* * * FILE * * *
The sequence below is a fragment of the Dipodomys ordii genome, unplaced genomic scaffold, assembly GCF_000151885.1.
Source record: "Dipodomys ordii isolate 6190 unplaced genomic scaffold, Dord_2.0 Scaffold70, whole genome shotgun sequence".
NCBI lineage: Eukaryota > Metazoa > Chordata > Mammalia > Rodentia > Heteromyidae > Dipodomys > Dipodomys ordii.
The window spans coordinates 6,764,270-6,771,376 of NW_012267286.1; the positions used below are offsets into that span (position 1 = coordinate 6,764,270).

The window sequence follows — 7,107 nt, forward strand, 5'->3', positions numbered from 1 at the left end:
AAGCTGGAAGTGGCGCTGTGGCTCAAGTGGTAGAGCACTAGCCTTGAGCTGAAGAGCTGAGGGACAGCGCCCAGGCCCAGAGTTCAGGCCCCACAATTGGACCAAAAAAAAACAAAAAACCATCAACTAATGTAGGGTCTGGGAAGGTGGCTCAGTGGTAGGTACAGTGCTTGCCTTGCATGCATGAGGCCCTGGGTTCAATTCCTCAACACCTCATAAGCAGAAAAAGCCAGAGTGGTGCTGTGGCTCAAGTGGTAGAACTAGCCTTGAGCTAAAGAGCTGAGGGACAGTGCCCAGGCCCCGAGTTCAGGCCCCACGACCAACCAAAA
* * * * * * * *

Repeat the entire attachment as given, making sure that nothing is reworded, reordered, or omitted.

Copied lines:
The sequence below is a fragment of the Dipodomys ordii genome, unplaced genomic scaffold, assembly GCF_000151885.1.
Source record: "Dipodomys ordii isolate 6190 unplaced genomic scaffold, Dord_2.0 Scaffold70, whole genome shotgun sequence".
NCBI lineage: Eukaryota > Metazoa > Chordata > Mammalia > Rodentia > Heteromyidae > Dipodomys > Dipodomys ordii.
The window spans coordinates 6,764,270-6,771,376 of NW_012267286.1; the positions used below are offsets into that span (position 1 = coordinate 6,764,270).

The window sequence follows — 7,107 nt, forward strand, 5'->3', positions numbered from 1 at the left end:
AAGCTGGAAGTGGCGCTGTGGCTCAAGTGGTAGAGCACTAGCCTTGAGCTGAAGAGCTGAGGGACAGCGCCCAGGCCCAGAGTTCAGGCCCCACAATTGGACCAAAAAAAAACAAAAAACCATCAACTAATGTAGGGTCTGGGAAGGTGGCTCAGTGGTAGGTACAGTGCTTGCCTTGCATGCATGAGGCCCTGGGTTCAATTCCTCAACACCTCATAAGCAGAAAAAGCCAGAGTGGTGCTGTGGCTCAAGTGGTAGAACTAGCCTTGAGCTAAAGAGCTGAGGGACAGTGCCCAGGCCCCGAGTTCAGGCCCCACGACCAACCAAAA